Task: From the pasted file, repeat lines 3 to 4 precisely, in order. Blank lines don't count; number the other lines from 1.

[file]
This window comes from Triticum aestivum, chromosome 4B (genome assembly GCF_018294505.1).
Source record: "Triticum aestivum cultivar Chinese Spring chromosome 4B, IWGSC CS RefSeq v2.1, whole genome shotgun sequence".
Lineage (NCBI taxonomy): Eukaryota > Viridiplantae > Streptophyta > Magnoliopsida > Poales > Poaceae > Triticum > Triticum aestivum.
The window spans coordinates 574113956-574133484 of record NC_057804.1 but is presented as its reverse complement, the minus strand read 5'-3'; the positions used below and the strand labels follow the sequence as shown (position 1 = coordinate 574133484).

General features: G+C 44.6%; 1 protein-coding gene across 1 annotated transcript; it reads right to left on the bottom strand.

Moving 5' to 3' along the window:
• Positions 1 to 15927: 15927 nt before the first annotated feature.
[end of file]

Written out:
Lineage (NCBI taxonomy): Eukaryota > Viridiplantae > Streptophyta > Magnoliopsida > Poales > Poaceae > Triticum > Triticum aestivum.
The window spans coordinates 574113956-574133484 of record NC_057804.1 but is presented as its reverse complement, the minus strand read 5'-3'; the positions used below and the strand labels follow the sequence as shown (position 1 = coordinate 574133484).